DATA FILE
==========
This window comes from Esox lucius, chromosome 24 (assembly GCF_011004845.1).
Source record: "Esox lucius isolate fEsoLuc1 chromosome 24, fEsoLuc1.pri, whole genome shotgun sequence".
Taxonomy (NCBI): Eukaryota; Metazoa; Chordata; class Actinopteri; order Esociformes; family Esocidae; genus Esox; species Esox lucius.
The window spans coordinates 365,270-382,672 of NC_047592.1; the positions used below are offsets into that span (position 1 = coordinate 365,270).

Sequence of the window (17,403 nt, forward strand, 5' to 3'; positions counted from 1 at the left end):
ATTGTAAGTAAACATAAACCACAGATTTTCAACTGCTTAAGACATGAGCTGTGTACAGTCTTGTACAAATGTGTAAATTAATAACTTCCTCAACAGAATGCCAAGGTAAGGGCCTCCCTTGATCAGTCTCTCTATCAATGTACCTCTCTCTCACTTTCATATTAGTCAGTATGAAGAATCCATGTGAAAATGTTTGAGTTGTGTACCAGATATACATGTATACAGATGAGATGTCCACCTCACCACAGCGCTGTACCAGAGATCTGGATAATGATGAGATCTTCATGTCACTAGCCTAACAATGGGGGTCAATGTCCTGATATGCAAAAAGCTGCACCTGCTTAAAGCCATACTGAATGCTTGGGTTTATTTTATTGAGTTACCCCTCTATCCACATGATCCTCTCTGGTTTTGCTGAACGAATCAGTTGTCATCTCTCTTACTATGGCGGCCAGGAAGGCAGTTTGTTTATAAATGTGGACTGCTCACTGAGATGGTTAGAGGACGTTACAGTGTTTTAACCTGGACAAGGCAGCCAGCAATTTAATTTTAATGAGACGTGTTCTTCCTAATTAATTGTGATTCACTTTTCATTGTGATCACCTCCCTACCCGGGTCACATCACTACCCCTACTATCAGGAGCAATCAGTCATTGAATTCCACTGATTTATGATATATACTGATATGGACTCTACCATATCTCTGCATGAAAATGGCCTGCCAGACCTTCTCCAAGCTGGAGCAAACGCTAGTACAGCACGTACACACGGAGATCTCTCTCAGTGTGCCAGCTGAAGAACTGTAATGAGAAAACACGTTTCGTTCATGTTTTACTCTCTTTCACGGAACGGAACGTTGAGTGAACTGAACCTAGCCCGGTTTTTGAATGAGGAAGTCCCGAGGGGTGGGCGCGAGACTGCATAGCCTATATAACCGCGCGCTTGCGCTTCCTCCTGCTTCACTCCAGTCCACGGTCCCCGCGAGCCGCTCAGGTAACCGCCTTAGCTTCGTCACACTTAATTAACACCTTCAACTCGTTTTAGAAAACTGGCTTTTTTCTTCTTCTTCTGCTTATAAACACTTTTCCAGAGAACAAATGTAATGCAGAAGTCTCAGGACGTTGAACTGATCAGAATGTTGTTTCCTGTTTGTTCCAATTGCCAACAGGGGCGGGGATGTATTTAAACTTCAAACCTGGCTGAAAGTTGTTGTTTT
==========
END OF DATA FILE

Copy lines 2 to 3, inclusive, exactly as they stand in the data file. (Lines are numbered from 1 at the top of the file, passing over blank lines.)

Source record: "Esox lucius isolate fEsoLuc1 chromosome 24, fEsoLuc1.pri, whole genome shotgun sequence".
Taxonomy (NCBI): Eukaryota; Metazoa; Chordata; class Actinopteri; order Esociformes; family Esocidae; genus Esox; species Esox lucius.